#FiftyShades of Reality – Part 2

That movie just opened last week and it’s still everywhere – on blogs, on Facebook, on TV, and on the tongues of women everywhere. I just watched a short trailer, and the scene showed the two characters sitting at a long dining room table, one at each end. That got me to thinking about reality vs. TV.

When I got married, I had all sorts of ideas about what married life would be like. It was all romanticized, influenced by movies and TV and books. Even though marriage hasn’t been exactly what I imagined, I’m quite happy with the reality:


Gracie & Peanut

We sleep in a king-sized bed, but with a miniature Beagle and a miniature Schnauzer wedged between us.

No long dining room table for us – we eat in the living room on our coffee table. At least it’s one of those that swings up to table height.

No gourmet meals at our house. Most nights it’s soup out of a can or grilled cheese because we’re both tired from work.

Jetting off to an exotic location isn’t in the cards, but we did spend Valentine’s Day browsing a really cool antique mall.

While TV romancers send huge bouquets of flowers for Valentine’s Day, my hubby surprised me with a drawer to hold K-cups – and my Keurig sits right on top, so there’s no lost counter space. THAT was a perfect Valentine’s Day. For me.

As I read back over this list, I realize just how lucky I am. This marriage thing may not be straight out of a romantic movie, but it makes me incredibly happy.

How about you? How different is your life than what you imagined?

#howtowrite: Mining Ideas


A frequent question I get is “Where do you get your ideas?”

My answer is simple. Everywhere. Look around you. Listen. Read. I’ve got several novels drafted – here’s how I’ve done it.


Denim & Diamonds by Lori Robinett

Denim & Diamonds is my first novel. The story began to germinate when I worked at a law firm. A client came in, needing an estate plan. She had several horses that she cared about deeply. They were her primary concern. She wanted to know how she could structure her estate so that her little farm would be taken care of. That got me to thinking . . . and the Diamond J was born.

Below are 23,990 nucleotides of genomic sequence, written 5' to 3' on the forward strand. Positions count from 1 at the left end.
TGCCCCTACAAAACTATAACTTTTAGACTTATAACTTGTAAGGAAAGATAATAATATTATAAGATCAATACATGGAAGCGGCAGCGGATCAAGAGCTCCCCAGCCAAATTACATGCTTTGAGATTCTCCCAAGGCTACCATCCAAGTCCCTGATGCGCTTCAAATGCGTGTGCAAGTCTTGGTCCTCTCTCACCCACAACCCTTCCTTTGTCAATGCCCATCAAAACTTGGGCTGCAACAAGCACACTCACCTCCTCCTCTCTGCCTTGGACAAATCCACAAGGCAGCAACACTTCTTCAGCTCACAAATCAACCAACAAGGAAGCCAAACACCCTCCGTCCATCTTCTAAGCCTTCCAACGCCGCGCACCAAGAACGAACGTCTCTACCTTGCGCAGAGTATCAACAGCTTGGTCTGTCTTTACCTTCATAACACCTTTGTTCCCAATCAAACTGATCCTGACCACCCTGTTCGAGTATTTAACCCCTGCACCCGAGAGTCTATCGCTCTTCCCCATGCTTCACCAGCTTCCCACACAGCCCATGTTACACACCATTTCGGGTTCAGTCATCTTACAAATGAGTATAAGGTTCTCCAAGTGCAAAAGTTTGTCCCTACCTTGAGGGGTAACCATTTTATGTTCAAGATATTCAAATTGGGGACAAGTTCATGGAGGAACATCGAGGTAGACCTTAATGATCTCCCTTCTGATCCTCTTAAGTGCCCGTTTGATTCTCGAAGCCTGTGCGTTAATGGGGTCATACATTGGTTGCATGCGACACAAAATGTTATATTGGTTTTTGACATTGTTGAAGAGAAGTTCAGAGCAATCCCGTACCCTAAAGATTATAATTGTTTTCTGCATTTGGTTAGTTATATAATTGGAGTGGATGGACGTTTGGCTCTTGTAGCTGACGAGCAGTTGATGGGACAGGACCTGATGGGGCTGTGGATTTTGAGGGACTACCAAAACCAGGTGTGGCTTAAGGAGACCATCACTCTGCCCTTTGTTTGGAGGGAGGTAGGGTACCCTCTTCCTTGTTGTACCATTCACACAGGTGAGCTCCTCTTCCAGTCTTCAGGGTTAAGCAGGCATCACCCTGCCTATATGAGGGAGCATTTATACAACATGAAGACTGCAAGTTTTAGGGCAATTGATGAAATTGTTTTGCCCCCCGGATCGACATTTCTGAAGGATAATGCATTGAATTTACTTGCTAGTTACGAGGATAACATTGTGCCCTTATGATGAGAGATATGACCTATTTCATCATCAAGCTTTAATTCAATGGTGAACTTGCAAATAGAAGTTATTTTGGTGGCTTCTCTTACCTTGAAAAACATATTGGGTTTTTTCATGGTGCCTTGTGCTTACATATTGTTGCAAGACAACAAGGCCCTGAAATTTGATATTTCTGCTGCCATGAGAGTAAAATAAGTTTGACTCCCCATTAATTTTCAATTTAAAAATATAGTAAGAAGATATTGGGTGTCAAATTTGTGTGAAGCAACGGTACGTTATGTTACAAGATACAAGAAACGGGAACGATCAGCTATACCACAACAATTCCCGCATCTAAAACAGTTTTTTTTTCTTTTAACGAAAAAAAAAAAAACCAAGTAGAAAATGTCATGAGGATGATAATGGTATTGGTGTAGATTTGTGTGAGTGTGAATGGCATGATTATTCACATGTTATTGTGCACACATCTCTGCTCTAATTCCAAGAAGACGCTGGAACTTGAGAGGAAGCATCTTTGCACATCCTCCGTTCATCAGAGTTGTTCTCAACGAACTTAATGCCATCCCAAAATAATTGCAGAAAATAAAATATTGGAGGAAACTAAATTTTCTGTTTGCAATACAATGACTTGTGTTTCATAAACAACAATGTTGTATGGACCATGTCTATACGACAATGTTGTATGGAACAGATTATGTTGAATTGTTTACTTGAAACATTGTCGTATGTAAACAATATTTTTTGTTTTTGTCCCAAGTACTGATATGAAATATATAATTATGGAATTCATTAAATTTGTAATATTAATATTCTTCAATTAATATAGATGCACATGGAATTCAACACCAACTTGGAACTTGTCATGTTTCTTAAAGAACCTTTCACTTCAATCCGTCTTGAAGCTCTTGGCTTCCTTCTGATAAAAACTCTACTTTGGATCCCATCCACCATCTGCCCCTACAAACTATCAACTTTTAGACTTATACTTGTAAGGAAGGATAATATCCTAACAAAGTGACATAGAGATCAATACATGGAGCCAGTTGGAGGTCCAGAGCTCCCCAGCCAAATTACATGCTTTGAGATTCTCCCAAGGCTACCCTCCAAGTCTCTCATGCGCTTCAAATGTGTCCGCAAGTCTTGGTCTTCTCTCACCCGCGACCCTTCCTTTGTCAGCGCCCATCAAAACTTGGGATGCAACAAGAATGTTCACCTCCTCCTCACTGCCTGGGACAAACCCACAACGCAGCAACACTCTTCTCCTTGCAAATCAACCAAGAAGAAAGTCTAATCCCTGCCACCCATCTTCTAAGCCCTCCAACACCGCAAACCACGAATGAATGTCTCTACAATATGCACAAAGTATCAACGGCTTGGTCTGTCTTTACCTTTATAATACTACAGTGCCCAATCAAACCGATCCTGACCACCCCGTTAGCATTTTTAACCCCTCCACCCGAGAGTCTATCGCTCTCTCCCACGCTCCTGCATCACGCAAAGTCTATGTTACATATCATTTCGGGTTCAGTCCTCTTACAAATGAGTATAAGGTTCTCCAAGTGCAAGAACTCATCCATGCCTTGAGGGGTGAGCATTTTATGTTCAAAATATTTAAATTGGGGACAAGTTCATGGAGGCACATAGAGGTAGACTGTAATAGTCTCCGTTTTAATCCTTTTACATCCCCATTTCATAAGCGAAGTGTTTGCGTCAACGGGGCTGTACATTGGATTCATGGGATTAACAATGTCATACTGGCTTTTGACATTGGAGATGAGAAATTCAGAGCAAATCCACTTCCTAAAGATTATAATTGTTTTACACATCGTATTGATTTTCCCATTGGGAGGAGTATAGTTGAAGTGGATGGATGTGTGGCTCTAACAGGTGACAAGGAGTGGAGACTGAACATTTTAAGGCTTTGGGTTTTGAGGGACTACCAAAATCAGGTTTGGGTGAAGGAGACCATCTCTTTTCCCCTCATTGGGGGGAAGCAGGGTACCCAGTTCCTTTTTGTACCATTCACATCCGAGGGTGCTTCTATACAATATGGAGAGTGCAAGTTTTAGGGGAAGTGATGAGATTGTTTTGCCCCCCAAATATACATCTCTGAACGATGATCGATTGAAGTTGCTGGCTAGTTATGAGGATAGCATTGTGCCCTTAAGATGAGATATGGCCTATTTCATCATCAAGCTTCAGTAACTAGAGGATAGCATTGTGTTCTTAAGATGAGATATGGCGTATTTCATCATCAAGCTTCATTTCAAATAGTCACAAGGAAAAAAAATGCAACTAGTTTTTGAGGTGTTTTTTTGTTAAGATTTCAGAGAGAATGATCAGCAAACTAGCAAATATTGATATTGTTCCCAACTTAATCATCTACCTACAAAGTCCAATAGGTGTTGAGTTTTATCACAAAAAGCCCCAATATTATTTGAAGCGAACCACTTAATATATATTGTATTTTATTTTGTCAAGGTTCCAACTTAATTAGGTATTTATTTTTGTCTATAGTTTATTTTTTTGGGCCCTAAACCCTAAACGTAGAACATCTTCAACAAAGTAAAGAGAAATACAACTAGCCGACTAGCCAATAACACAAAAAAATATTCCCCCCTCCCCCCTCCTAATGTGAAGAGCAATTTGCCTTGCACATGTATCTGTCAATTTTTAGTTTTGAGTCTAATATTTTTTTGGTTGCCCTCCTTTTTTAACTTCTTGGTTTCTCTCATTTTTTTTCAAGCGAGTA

Widow’s Web/Fatal Impulse (my next novel . . . hopefully to be released in 2015) was inspired by a story I heard when I was 10 years old. My family vacationed in Colorado, near Salida. At some point, Mom talked to a local about the mountain roads, the steep drop-offs, the dangers of driving. I remember a woman telling a story about a car that went off Highway 50, somewhere near Monarch Pass. The woman said the woman’s body wasn’t recovered until the next summer because the ravine was so steep and rugged that it was too dangerous for rescue crews to go down. The car was left there, a mangled mass of steel. The idea of someplace being so rugged that a body couldn’t be recovered stuck with me. I thought, what a great way to get rid of a body! (yes, even at 10, I thought that way – is it any wonder that I devoured Stephen King novels in my early teens?)

Alien Threat (still in draft form) was inspired by conspiracy websites that picked up a local news story several years ago when a local research scientist was killed. Apparently there have been a lot of scientists killed in unusual ways. Too much to be coincidence? Not in my novel.

If you’re having trouble coming up with ideas, there are several resources you can mine for inspiration:

  • Read the news (especially a couple of pages back in a newspaper)